TEuropean Union has struggled for years to cope corruption in Hungary, where the ruling party has packed the courts and government contracts tend to go to friends of Prime Minister Viktor Orbán. Now it seems it’s getting serious. Since last year, two new powerful tools have appeared in the block. The first is its €750 billion ($750 billion) COVID recovery fund, which requires each country’s spending plan to be certified by the European Commission. The second is a “conditionality mechanism” that allows blocking EU aid and demand reforms.
Mr. Orbán is usually condemnatory EU complaints as interference by Brussels bureaucrats. But with billions of euros on the account, Hungary suddenly became interested in cooperation. In August, he proposed 17 reforms to preserve the conditionality mechanism. Nevertheless, in September EUThe budget commissioner has recommended halting 7.5 billion euros in aid until Hungary shows progress. Its request for €7.2 billion in COVID recovery grants has yet to be approved. If it is not approved by the end of 2022, Hungary will lose 70% of this money. Both the plan and the conditional reform mechanism will be put to a vote at the meeting EU of Finance Ministers (Ecofin) in December.
Hungary desperately needs money. The forint has fallen 24% against the euro since 2018. Inflation is 21%; even worse, core inflation (excluding fuel and food) reached 22%. The government froze the prices of potatoes, eggs and fuel, which led to shortages. It also caps the interest rate on deposits to force depositors to buy the bonds needed to finance the budget deficit of around 6% GDP. With a debt of more than 75%. GDPthe government will need his transfers from EU to prevent the worst if, as is likely to happen, the economy goes into recession.
Rule of law experts say the proposed reforms are flawed. The government created a new control body EU funds, but most of its members are close to the ruling Fidesz party. Citizens will be able to appeal if prosecutors drop a corruption case, but they rarely bring such cases in the first place. The judges with whom Fidesz spied on the Supreme Court will remain there. The presiding judge, appointed and approved by FIDES, controls which judges are given which cases, so government officials usually receive favorable hearings. Moritz Körner, German mep who acts as one of the rapporteurs of the European Parliament on the matter, said that the release of cash flows could “irreversibly turn Hungary into a swamp of corruption”.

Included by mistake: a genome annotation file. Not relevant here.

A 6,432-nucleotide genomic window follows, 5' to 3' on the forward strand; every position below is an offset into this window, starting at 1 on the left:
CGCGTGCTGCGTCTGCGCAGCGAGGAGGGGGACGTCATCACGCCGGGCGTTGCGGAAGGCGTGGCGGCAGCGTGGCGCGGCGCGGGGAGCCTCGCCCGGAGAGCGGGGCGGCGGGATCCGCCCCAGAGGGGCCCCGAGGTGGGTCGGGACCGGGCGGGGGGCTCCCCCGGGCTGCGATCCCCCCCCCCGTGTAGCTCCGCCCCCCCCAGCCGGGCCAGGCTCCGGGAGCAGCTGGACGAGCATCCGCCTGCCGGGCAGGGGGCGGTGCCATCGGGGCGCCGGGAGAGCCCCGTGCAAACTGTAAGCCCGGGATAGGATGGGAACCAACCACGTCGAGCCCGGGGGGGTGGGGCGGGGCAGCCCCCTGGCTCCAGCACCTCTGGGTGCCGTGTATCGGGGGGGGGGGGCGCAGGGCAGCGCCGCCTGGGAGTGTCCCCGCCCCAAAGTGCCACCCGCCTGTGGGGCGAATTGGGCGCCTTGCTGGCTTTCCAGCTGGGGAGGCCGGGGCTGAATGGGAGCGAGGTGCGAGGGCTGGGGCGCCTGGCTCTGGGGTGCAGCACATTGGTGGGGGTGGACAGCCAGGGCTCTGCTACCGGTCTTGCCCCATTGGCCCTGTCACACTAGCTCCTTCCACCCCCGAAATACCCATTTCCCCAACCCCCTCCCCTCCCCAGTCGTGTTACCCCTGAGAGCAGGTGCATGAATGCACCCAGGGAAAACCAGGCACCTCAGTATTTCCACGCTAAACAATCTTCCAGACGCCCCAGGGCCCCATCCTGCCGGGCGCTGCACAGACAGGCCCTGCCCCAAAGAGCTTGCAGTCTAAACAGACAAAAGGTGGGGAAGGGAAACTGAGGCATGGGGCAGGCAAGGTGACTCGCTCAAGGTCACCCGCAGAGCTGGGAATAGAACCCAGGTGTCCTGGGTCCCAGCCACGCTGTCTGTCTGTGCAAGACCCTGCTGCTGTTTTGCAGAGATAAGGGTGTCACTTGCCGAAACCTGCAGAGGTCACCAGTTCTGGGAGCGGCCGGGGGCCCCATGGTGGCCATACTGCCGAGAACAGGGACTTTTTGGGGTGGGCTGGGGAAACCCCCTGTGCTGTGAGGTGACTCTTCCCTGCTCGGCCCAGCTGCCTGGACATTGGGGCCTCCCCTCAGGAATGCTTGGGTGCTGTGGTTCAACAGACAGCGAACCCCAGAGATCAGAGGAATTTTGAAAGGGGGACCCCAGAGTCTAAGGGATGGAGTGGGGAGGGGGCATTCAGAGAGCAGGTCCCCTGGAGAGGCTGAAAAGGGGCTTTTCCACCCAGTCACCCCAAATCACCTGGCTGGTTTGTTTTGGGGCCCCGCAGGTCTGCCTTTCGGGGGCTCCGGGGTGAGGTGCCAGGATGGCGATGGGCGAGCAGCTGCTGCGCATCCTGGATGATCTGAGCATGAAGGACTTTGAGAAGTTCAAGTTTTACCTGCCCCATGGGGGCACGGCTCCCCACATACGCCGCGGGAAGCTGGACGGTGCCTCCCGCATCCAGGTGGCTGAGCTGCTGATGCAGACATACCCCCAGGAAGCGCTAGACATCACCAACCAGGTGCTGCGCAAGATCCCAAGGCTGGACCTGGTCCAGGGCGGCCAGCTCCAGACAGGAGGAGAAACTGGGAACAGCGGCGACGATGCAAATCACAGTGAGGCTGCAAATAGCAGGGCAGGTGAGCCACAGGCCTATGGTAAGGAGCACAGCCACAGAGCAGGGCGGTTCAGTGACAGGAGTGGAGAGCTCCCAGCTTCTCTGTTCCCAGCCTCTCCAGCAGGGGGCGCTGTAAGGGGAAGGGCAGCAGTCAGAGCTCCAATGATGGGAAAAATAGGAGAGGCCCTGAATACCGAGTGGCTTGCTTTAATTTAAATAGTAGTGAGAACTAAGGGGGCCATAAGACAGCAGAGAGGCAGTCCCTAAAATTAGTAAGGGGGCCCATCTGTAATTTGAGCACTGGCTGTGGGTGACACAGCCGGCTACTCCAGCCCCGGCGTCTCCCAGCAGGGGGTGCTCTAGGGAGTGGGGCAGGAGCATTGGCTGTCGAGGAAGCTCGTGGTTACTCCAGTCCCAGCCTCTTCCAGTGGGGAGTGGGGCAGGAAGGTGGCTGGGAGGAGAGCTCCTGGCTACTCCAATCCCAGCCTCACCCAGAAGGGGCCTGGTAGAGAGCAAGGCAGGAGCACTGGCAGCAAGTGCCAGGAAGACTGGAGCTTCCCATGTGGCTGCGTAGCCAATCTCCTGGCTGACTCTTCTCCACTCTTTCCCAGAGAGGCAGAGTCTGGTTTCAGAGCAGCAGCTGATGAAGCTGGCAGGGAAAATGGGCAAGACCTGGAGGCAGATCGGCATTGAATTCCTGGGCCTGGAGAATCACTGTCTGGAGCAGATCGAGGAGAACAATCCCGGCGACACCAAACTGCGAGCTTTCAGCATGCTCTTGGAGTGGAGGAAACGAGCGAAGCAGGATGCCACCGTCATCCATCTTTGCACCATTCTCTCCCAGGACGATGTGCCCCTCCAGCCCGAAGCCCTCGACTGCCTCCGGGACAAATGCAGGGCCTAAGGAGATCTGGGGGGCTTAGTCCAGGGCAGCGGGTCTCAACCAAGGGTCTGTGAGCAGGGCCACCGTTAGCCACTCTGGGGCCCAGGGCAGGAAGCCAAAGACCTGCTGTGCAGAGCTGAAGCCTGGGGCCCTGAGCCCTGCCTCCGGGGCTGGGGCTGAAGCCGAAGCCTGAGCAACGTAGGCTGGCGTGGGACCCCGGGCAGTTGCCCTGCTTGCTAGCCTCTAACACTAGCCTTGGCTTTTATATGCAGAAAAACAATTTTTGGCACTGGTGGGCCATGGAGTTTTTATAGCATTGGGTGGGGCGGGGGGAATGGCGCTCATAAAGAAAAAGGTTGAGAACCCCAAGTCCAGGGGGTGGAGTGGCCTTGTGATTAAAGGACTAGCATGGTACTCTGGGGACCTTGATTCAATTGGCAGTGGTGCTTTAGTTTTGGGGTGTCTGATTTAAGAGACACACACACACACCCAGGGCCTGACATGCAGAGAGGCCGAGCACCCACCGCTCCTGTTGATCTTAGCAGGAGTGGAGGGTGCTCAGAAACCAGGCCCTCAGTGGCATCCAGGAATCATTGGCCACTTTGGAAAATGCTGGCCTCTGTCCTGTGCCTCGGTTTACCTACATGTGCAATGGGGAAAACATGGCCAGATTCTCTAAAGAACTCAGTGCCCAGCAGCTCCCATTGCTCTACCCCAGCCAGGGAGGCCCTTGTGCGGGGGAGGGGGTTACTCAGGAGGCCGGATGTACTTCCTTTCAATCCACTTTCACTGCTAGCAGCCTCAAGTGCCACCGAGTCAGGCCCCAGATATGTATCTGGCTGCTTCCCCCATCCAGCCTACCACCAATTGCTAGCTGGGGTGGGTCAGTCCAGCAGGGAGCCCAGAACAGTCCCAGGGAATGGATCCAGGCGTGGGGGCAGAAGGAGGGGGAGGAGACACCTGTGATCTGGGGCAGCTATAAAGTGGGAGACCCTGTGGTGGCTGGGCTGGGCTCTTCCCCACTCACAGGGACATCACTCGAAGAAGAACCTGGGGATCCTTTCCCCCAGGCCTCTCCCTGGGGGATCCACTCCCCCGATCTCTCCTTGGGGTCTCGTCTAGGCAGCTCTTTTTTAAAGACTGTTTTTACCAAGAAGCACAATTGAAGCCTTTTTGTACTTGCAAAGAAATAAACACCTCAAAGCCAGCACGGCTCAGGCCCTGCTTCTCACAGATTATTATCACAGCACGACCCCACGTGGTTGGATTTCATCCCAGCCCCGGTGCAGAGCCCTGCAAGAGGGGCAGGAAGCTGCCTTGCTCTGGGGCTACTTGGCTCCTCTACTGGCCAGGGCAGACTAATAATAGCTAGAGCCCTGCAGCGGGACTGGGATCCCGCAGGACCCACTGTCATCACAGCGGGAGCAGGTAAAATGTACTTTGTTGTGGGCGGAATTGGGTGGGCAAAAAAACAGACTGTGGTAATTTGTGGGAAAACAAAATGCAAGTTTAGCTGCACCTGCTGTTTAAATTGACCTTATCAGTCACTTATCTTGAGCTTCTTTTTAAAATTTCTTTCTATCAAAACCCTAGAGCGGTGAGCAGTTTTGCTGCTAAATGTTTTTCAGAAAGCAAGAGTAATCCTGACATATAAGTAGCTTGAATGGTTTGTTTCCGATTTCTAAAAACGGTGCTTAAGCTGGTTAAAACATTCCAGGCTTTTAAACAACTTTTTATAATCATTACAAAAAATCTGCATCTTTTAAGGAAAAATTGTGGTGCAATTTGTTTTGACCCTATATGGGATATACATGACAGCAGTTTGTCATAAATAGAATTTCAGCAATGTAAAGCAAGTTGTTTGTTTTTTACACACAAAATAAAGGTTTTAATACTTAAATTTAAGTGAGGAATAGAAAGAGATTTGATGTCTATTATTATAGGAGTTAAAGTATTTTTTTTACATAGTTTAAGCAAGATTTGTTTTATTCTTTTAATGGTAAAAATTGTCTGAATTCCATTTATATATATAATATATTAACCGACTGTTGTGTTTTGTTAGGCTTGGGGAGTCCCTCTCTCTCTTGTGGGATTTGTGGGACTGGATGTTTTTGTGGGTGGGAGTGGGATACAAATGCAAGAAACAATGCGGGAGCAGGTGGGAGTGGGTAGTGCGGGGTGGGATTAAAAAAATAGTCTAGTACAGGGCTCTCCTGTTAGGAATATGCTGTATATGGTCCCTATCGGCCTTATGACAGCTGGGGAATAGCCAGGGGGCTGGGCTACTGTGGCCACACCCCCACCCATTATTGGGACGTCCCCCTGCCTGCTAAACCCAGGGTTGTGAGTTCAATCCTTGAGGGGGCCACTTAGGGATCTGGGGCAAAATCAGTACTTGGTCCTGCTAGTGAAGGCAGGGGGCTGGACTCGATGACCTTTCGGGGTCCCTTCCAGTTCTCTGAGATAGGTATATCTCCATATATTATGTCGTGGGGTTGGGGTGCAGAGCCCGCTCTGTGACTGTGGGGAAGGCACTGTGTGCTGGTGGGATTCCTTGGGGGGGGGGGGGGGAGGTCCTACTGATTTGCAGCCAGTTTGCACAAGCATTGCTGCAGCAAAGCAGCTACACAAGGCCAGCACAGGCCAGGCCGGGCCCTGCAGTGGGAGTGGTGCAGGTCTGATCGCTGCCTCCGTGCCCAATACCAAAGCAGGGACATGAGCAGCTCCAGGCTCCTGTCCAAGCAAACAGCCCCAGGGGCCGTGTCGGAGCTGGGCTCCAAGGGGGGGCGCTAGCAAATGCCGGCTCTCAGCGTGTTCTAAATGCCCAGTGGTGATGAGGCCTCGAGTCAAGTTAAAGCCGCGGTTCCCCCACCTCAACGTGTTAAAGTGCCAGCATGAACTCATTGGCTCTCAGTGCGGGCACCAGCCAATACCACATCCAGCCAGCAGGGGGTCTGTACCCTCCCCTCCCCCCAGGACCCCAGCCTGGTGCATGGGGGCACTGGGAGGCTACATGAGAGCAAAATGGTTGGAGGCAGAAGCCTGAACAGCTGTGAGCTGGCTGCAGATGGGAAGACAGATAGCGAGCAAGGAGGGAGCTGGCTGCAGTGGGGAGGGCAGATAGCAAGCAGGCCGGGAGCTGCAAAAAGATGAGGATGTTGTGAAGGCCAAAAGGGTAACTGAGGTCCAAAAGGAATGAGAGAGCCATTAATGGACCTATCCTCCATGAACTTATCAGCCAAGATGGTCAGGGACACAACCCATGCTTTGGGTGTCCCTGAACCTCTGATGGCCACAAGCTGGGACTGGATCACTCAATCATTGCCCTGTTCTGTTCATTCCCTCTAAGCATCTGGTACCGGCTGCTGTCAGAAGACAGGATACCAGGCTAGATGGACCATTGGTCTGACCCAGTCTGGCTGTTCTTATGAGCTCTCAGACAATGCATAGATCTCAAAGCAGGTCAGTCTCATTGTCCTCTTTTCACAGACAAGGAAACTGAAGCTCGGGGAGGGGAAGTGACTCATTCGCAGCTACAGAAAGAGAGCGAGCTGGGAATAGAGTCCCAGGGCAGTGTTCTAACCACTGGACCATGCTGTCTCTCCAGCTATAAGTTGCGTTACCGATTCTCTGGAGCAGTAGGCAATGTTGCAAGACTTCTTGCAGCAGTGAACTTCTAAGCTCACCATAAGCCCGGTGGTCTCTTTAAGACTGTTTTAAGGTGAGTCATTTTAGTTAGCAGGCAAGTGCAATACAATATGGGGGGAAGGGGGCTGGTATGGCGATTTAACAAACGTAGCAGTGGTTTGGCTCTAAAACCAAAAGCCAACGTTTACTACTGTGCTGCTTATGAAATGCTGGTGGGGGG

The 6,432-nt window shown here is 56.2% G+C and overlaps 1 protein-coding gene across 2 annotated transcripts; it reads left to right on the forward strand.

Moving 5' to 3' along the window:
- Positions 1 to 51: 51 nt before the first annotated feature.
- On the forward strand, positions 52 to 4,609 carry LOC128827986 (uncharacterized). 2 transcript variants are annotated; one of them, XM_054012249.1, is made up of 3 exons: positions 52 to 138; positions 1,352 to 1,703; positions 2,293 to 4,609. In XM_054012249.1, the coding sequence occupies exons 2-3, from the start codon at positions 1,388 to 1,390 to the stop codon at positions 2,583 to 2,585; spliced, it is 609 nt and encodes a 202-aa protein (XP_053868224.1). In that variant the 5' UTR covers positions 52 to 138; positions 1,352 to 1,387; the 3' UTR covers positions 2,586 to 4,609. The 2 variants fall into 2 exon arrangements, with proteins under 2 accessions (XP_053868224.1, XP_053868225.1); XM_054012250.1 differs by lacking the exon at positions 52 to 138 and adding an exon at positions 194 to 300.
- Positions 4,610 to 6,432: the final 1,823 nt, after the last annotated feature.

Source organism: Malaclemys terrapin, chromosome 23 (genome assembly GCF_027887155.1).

The Hungarian government responds that the European Parliament “was held hostage by loud and aggressive far-left activists.” Meanwhile, he blocks EUA request for a loan of 18 billion euros to help Ukraine, which must be approved by all member states. Hungarians say that they are against such loans, because they have not received them themselves: the recovery fund provides for joint borrowing, but “we have not seen a penny.”
They may have to wait a while. The commission is expected to inform Ecofin next week that Hungary has not met its conditions. It recommends freezing €7.5 billion under the conditionality mechanism and approving recovery funding only conditionally, with 27 milestones to be met before the cash starts flowing. However, European leaders can soften these conditions: they will get a final vote at the summit on December 19. ■
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